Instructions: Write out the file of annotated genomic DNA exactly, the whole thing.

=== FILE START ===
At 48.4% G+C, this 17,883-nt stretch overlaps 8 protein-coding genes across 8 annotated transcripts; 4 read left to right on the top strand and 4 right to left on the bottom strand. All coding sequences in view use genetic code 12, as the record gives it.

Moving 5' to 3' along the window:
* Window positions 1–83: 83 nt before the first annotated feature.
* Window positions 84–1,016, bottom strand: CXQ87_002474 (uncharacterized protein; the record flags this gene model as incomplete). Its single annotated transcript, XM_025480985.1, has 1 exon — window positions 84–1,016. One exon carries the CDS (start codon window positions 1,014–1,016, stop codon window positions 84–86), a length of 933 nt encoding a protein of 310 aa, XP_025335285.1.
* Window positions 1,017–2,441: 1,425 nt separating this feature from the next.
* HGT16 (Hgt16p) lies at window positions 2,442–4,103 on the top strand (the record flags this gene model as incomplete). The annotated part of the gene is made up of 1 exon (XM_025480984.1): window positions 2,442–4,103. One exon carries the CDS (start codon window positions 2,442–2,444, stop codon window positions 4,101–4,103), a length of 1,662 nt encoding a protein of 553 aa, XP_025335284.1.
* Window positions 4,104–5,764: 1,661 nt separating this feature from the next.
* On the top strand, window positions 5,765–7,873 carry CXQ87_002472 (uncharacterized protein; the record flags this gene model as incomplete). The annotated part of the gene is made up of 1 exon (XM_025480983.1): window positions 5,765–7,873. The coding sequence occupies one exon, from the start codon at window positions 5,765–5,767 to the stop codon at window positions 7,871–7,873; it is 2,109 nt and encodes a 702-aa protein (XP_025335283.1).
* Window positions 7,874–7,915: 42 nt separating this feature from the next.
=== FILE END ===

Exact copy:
At 48.4% G+C, this 17,883-nt stretch overlaps 8 protein-coding genes across 8 annotated transcripts; 4 read left to right on the top strand and 4 right to left on the bottom strand. All coding sequences in view use genetic code 12, as the record gives it.

Moving 5' to 3' along the window:
* Window positions 1–83: 83 nt before the first annotated feature.
* Window positions 84–1,016, bottom strand: CXQ87_002474 (uncharacterized protein; the record flags this gene model as incomplete). Its single annotated transcript, XM_025480985.1, has 1 exon — window positions 84–1,016. One exon carries the CDS (start codon window positions 1,014–1,016, stop codon window positions 84–86), a length of 933 nt encoding a protein of 310 aa, XP_025335285.1.
* Window positions 1,017–2,441: 1,425 nt separating this feature from the next.
* HGT16 (Hgt16p) lies at window positions 2,442–4,103 on the top strand (the record flags this gene model as incomplete). The annotated part of the gene is made up of 1 exon (XM_025480984.1): window positions 2,442–4,103. One exon carries the CDS (start codon window positions 2,442–2,444, stop codon window positions 4,101–4,103), a length of 1,662 nt encoding a protein of 553 aa, XP_025335284.1.
* Window positions 4,104–5,764: 1,661 nt separating this feature from the next.
* On the top strand, window positions 5,765–7,873 carry CXQ87_002472 (uncharacterized protein; the record flags this gene model as incomplete). The annotated part of the gene is made up of 1 exon (XM_025480983.1): window positions 5,765–7,873. The coding sequence occupies one exon, from the start codon at window positions 5,765–5,767 to the stop codon at window positions 7,871–7,873; it is 2,109 nt and encodes a 702-aa protein (XP_025335283.1).
* Window positions 7,874–7,915: 42 nt separating this feature from the next.